Much will be made this week about the first appearance of the British Women’s Open at the Old Course and of the admitting of ladies to the R&A Clubhouse. It is, however, not quite the same thing as admitting a woman at Augusta.
The difference is that, unlike American courses, St. Andrews (and indeed, many Scottish courses) is owned by the town. Calling the course home are a number of clubs, including the R&A, the St. Andrews Golf Club, the “New” Club, the Thistle, the 19th Hole, the St. Regelus Ladies Golf Club, and the Ladies Putting Club of St. Andrews, which plays on the nearby Himalayas course. Each club organizes players, holds competitions and stakes out a claim to tee times.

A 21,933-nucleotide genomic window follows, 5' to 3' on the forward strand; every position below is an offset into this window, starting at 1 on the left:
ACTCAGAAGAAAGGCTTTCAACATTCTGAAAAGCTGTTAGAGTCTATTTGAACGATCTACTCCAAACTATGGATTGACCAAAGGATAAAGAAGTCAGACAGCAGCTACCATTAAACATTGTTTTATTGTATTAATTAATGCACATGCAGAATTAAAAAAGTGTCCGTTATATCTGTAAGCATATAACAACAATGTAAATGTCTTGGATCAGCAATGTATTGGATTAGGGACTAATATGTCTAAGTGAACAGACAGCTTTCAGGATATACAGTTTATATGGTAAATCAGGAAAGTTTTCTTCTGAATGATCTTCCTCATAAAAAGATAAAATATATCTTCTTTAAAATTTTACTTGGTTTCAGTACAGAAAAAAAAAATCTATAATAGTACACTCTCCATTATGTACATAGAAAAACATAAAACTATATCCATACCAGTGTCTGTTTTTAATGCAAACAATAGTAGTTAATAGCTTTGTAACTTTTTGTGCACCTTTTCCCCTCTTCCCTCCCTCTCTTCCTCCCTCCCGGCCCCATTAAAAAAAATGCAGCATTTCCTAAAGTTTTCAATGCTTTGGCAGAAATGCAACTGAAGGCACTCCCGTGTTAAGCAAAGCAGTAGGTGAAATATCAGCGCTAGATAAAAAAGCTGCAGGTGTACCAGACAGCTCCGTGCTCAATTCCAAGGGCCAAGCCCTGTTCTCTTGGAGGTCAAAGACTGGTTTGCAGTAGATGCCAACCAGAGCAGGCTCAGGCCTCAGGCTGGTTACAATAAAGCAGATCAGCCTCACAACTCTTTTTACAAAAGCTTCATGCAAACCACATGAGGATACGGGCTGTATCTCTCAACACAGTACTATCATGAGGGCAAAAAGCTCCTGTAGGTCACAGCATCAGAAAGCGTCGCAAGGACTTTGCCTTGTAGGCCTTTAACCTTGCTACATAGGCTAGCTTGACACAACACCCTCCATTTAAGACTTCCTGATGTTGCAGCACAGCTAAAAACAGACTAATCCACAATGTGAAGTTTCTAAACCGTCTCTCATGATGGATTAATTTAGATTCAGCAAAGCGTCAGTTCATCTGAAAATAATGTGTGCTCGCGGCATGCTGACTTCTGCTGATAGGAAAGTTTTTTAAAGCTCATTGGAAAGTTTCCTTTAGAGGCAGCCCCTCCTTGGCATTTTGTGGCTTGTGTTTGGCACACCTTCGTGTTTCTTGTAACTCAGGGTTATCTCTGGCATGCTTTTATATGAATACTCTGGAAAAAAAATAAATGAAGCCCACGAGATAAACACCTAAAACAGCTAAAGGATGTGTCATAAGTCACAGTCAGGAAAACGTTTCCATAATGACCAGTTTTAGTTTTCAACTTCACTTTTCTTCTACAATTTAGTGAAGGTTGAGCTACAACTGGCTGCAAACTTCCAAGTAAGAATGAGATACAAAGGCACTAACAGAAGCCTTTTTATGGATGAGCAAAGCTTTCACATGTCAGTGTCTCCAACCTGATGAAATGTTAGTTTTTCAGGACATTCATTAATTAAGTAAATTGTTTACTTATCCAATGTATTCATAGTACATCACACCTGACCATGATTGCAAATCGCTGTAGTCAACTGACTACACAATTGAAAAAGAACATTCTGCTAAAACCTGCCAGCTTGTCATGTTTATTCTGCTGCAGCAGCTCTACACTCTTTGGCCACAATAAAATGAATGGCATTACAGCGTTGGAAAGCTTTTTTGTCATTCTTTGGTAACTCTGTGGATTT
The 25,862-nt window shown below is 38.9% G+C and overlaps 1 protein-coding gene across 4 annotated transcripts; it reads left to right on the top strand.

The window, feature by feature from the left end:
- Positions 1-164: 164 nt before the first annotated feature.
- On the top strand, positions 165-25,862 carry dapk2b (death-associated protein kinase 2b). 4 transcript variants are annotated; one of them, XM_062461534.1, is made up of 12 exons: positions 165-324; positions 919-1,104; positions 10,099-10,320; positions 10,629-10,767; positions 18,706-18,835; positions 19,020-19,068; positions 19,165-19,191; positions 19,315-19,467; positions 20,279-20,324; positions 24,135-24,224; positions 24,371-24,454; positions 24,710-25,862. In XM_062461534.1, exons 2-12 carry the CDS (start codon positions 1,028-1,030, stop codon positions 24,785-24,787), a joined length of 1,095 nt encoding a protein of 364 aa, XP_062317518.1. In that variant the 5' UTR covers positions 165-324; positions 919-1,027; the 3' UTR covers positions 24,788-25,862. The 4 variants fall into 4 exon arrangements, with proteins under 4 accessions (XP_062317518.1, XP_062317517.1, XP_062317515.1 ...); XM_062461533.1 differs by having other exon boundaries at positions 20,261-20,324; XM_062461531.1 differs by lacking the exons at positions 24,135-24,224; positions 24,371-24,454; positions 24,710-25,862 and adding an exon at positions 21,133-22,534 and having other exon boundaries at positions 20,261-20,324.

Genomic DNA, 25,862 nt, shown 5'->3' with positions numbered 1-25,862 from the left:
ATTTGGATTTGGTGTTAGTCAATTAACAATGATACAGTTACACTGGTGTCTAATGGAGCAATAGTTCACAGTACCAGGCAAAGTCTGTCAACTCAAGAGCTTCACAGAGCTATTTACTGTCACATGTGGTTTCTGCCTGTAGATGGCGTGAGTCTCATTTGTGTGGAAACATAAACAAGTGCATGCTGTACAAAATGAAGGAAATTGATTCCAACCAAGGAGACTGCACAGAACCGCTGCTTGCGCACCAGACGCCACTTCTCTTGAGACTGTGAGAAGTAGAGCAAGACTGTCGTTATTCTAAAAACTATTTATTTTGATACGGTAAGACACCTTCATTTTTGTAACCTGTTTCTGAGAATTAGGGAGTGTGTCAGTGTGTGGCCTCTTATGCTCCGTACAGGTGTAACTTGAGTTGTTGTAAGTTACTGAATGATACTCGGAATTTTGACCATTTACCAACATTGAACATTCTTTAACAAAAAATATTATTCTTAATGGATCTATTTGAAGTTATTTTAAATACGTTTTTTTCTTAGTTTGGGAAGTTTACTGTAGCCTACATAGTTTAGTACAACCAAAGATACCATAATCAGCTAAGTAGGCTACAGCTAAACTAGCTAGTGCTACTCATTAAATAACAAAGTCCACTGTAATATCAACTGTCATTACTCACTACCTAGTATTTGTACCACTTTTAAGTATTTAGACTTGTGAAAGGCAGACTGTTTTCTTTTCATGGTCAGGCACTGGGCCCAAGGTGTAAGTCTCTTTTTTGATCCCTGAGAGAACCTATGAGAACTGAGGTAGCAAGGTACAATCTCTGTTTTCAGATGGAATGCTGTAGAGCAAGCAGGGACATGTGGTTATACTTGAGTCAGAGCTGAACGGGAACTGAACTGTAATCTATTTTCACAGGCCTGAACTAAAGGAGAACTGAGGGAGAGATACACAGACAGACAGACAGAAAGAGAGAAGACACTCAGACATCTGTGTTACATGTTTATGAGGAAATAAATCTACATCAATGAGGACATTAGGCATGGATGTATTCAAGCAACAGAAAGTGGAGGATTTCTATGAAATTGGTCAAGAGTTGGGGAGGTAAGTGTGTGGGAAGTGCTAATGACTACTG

So the R&A’s men’s only restrictions don’t have any real effect on the course. Lots of people play there who aren’t members of the R&A.
Unlike men’s only clubs like Burning Tree, women have been playing at St. Andrews for centuries. Mary, Queen of Scots played there back in the 1500s. (Her golf habit factored into her ultimate demise, as her subjects were distraught that she was playing golf while she should have been mourning for her husband.)
In more recent history, the Scottish Ladies Championship was first played there in 1903, and has returned on eight occasions. The St. Rule Trophy event has been held at St. Andrews since 1984. There has been a St. Andrews’ Junior Ladies Open since 1989.
It’s significant that this is the first tournament at St. Andrews that includes professional women. But its not really breaking any new ground for women’s rights.